“Journalists always have sources. Everything you say is on the record. This report is from a forensic handwriting expert.” He retrieved a document with columns of data. You can read over his findings, but this…” He pointed toward the closing paragraph. “…shows his summation. The confidence level is 99.04% that this was signed by the same person who signed your GED application.”

Rage built up inside of Mallory. With one quick movement, she swiped the folder from his hands.

His lips turned up in a smirk. “You can keep those. They’re your copies.”

“You’re making inferences that you know nothing about. Even if they had any merit, which they don’t, there’s no story here. No one would care enough for a newspaper to print it.”

He reached into his portfolio and retrieved another paper. As he turned it over, the faces of Samuel and Elliott sat side-by-side. “I think they’ll care.”

Mallory felt the blood rush from her head, certain that it left her pallor white. “The Charlotte Post would never print that.”

“Oh, you’re correct on that. I have a source in Washington that will print it.”

Washington? Not the Washington Post. Suddenly it came to her. “A scandal magazine.” She spit the words out through tight lips.

“Well, that’s not a very complimentary term. Let’s say, a magazine that prints what people love to read.”

Mallory stood. “This meeting’s over.”

“Can you confirm that you falsified the birth certificate of a son you had with Elliott Moore?”

She turned toward the door. “No comment.”

Mallory reached for the doorknob, but stopped short at his next words. “Thank you. I’ll see Elliott Moore tomorrow. We’ll see if he has a comment.”

She would plead and beg, if it would help. But a man who could do this would have no compassion. Her shaking hand barely managed to turn the doorknob. She opened it and stepped inside without looking back. Once the door closed, she locked the deadbolt, then leaned against the wall for support. Mallory took deep breaths trying to regain her composure.

Elliott. She had imagined the scene so many times. Imagined looking into his face and telling him they had a son. In her fairytale imagination, he’d pull her into his arms and thank her for not listening to him. He’d profess his love and they’d ride off into some happily-ever-after world.

She never imagined he’d find out from a low-life reporter looking to make a name and a few bucks by spreading gossip. She couldn’t let that happen. She had to tell him.

Mallory paced in circles trying to form a plan. She could call him, but this kind of news needed a face-to-face encounter. She couldn’t take Samuel, but where could she leave him? Certainly not with Savannah. Was it feasible to drive to Washington and back in a day? And how in the world would she arrange a meeting?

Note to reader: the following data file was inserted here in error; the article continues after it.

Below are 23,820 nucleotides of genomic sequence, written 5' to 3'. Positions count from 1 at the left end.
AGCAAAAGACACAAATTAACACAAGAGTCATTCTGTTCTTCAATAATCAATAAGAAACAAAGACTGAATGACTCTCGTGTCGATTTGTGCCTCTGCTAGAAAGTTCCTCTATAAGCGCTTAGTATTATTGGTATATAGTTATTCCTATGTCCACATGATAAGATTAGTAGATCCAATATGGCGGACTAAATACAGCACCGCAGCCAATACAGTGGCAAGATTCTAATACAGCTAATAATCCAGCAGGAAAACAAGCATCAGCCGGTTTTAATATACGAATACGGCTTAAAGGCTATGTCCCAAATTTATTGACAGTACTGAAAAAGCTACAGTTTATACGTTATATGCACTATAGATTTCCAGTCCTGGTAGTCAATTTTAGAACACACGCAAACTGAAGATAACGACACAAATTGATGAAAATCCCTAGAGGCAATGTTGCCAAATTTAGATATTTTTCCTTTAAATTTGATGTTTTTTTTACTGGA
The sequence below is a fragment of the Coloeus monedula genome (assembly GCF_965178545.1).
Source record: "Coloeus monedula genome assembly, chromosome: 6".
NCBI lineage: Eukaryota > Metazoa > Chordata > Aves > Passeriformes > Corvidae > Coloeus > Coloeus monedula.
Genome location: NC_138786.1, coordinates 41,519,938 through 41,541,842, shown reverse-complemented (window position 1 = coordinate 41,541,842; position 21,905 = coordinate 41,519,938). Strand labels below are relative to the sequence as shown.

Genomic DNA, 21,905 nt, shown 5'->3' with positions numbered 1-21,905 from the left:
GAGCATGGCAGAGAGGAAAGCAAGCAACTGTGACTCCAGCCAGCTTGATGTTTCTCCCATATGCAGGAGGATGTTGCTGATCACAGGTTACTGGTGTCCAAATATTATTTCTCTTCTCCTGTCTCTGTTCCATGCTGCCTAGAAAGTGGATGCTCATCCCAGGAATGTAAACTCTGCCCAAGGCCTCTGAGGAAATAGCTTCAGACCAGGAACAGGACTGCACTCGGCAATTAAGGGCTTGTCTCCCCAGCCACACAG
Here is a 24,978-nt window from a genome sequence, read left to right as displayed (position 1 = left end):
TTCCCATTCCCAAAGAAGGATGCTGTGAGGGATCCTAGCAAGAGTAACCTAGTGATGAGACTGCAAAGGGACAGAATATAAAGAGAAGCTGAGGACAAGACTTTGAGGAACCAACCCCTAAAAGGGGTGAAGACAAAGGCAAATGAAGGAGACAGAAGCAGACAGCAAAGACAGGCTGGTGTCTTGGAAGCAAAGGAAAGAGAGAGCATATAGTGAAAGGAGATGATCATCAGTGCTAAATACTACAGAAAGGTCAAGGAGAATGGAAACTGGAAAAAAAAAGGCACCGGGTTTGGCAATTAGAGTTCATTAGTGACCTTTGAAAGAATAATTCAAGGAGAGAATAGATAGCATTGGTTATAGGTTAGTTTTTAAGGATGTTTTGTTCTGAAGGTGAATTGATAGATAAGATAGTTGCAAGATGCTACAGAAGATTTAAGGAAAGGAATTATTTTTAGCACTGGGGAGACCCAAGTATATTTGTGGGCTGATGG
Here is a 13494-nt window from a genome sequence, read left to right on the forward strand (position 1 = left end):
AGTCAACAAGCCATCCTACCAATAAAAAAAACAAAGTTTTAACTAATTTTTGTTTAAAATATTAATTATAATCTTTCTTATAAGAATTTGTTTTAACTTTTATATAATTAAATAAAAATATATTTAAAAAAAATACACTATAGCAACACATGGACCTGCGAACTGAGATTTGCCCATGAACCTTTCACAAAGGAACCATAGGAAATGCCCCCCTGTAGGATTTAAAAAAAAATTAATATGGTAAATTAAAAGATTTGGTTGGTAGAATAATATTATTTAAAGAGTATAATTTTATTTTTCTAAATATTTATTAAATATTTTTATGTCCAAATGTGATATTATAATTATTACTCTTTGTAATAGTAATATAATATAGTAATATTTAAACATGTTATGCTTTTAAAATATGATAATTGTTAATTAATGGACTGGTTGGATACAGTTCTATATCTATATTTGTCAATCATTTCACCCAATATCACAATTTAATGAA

Twelve years ago, her dad pressed her to tell him the father’s name. Mallory had remained silent, determined not to tell anyone it was Elliott. Now her parents would find out. They’d never read that type of magazine, but if the story gained momentum, if it hit the news, Dad would know. All that secrecy twelve years ago and now it had the potential to become nationwide news. Would Alzheimer’s protect her mother from understanding?

Brady. Perhaps he would come and stay overnight. She couldn’t tell him why. But then, if it became news, he’d find out. Everyone would. Mallory lowered herself to the sofa in the family room and cried.

When she calmed her panic, Mallory took a moment to look at the documents. A professional letterhead had the company name of the handwriting expert. With great detail, the report analyzed size, spacing, slant, and pressure. Columns of letters were graphed to compare the letters that were connected and disconnected, wide and narrow loops, and pointed tops. It was irrefutable.

She lifted the photocopy of her scribbled information about Wilmington attractions. Lauren. Her best friend for years. Did she harbor that much bitterness over Mallory’s departure? Enough to ruin three lives? The lunch had been a set-up. An intentional ruse to get her handwriting. Mallory and Elliott may deserve that, but Samuel didn’t. He was the victim of Lauren’s revenge. She surely knew the havoc that she’d set in motion.

Her hands shook as she picked up the receiver of the landline. “Brady, it’s Mallory.”

“Hi, Mallory. Something wrong? You sound upset.”

Mallory attempted to laugh it off. “No, just trying to make some plans. Hey, I have a favor to ask.”

“Sure. What do you need?”

“I need someone to stay with Samuel, hopefully tonight. I have to make a short trip and don’t want to ask my parents.”

“Actually, I’m on the road right now headed in your direction. I have to meet with the project manager. I’ll be happy to stay there tonight.”

“Thanks, Brady. I can have Samuel go to the neighbor’s until you’re finished.”

“No need. My meeting’s tomorrow. I’m headed in today to check things out before the meeting. I had planned to call you later.”

“I’m leaving in about an hour. I’ll leave the door unlocked from the garage. Do you have the garage keycode?”

“Yep. I’m all set.”

Mallory sat down to write a note to Samuel explaining that she needed to see a friend about something important.

I’m so sorry I couldn’t wait until after school. I’m sure you won’t be too disappointed to find your Uncle Brady here.

She left the note with his name on it, written in her sloppy left-handed back slant. She hated her handwriting more each day.


Where to get your copy

You can purchase your copy of In Search of True North at:

https://www.amazon.com/Search-True-North

About Kathleen

Kathleen Neely is a retired elementary principal, and enjoys time with family, visiting her two grandsons, traveling, and reading.

She is the author of The Street Singer, Beauty for Ashes, The Least of These, and In Search of True North. Kathleen won second place in a short story contest through ACFW-VA for her short story “The Missing Piece” and an honorable mention for her story “The Dance”. Both were published in a Christmas anthology. Her novel, The Least of These, was awarded first place in the 2015 Fresh Voices contest through Almost an Author. She has numerous devotions published through Christian Devotions.